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I do research on ENERGY AND MINERAL RESOURCES RECOVERY & GROUNDWATER REMEDIATION, and like the smell of ink on paper in new books.
1. Understanding the impact of hydraulic fracturing additives on the mobility and transport of heavy metals
The fate of organic fracturing fluid additives contained in unconventional oil and gas (UOG) wastewater and its effect on the mobility and transport of heavy metals at deep geological formation conditions is unknown. This research is to provide new information and computational tools to predict the fate of organic fracturing additives and its effect on the mobility and transport of heavy metals in shale gas reservoirs and Class II Underground Injection Control (UIC) wells. New information along with developed computational tools will be used to confirm the physical feasibility of shallow aquifers pollution due to the upward migration of UOG wastewater through natural faults and fractures, as well as to design optimum injection schemes and monitoring protocols to prevent the pollution of shallow aquifers.
2. Coupling of GCS and MEHR through the stimulation of microbial methanogenesis in depleted oil reservoirs
The goal of this research is to prove that geological CO2 storage (GCS) and microbial enhanced hydrocarbon recovery (MEHR) can be coupled through the stimulation of microbial methanogenesis in depleted oil reservoirs. To test this hypothesis, parallel experimental and numerical modeling and simulation studies on the response of indigenous microbial communities to the combined injection of CO2 and a nutrient solution are conducted using rock, formation water and crude oil samples collected from the Cushing oil field of Oklahoma. Preliminary experimental results have shown that protein-rich matter and moderate acidic conditions stimulates the microbial methanogenesis from CO2 and biodegradable crude oil (alkanes).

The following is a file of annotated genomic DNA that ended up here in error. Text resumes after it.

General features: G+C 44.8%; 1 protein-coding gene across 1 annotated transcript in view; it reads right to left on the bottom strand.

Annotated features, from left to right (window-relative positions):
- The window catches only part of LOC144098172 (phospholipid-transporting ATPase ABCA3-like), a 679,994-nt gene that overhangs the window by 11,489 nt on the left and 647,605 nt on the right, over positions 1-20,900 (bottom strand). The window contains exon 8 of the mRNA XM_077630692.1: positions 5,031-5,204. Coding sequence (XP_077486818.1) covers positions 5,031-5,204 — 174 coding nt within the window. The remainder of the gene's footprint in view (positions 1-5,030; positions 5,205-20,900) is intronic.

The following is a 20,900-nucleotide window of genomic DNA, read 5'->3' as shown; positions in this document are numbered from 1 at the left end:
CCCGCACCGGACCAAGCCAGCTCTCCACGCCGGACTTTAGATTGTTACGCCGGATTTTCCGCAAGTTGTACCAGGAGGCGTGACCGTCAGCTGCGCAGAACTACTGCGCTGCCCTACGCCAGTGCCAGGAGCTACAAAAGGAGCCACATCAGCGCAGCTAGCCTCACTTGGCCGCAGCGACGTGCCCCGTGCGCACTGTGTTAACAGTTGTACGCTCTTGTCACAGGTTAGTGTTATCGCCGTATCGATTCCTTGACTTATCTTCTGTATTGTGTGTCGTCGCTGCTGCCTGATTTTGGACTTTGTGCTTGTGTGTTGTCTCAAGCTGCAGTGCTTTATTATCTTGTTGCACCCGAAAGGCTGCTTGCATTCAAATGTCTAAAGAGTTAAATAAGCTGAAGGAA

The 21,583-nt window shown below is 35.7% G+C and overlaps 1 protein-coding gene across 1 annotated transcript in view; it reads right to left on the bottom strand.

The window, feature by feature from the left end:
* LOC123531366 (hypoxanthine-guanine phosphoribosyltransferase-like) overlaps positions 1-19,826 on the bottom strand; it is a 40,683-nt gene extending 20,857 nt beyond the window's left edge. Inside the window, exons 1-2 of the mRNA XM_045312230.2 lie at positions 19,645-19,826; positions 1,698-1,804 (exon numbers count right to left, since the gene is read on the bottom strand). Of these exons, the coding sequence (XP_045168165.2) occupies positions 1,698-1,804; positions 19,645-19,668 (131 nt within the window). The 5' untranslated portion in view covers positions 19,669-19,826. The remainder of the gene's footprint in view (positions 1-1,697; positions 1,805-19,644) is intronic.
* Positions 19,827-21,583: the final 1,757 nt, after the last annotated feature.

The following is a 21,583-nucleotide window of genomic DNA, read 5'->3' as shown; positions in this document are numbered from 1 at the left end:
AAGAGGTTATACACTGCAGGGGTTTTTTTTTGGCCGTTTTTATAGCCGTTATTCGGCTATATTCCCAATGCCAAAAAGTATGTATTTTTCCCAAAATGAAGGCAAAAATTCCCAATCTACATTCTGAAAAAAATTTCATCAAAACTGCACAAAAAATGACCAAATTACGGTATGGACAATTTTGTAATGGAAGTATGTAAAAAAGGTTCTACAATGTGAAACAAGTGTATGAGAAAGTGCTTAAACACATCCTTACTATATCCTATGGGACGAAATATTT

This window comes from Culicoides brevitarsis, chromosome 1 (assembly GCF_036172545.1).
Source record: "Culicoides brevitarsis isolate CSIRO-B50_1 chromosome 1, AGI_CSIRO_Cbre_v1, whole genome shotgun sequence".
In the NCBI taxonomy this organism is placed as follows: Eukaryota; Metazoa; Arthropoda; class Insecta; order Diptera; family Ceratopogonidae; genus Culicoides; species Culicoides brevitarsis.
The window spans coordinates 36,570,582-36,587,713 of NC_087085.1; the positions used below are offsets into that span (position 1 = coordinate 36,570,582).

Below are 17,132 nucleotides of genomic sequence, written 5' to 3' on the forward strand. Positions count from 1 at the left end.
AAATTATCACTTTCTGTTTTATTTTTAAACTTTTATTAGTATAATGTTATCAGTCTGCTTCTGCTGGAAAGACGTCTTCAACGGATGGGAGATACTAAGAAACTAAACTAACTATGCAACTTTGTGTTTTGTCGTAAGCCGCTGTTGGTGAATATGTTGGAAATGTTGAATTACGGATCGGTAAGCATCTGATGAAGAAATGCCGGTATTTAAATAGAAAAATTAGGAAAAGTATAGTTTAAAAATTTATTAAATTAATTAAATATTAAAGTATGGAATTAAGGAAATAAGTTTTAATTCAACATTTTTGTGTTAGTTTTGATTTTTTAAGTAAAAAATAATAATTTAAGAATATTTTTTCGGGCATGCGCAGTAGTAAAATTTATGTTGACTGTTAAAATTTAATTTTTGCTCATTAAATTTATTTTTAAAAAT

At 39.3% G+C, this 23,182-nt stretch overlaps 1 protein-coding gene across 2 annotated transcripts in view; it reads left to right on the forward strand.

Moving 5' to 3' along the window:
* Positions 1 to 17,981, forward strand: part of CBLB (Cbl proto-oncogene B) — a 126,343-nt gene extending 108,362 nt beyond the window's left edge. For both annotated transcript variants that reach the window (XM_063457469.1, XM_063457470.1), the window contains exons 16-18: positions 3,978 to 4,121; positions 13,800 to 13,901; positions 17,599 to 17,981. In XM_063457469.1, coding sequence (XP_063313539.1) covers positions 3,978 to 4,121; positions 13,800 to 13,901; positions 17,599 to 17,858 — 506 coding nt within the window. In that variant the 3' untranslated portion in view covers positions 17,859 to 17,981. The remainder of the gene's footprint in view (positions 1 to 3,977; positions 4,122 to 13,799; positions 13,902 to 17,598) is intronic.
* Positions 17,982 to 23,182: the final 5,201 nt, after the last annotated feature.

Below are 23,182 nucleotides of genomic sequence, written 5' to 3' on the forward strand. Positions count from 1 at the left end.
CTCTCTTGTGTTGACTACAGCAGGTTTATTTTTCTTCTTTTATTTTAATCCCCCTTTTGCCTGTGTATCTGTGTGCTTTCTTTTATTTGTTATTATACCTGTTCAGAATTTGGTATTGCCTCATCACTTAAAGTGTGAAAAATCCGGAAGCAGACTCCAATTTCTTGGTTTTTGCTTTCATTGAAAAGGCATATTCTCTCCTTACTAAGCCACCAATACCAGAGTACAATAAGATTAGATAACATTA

3. Pore-scale simulations of flow properties of reservoir rocks
Besides a consistent kinetic model for the dissolution/precipitation and aqueous phase reactions of solutes, and a suitable equation of state (EOS) to represent the solubility of gases in the aqueous phase, the use of multiphase reactive transport simulation programs needs of accurate information on the flow properties of the reservoir rock. FIB-SEM techniques in combination with the capabilities of CFD simulation programs (COMSOL Multiphysics) are used to reconstruct the microstructure of reservoir rocks and conduct pore-scale simulations of flow properties of reservoir rocks at the nano-scale level.
4. Microbial enhanced hydrocarbon oil recovery (MEHR)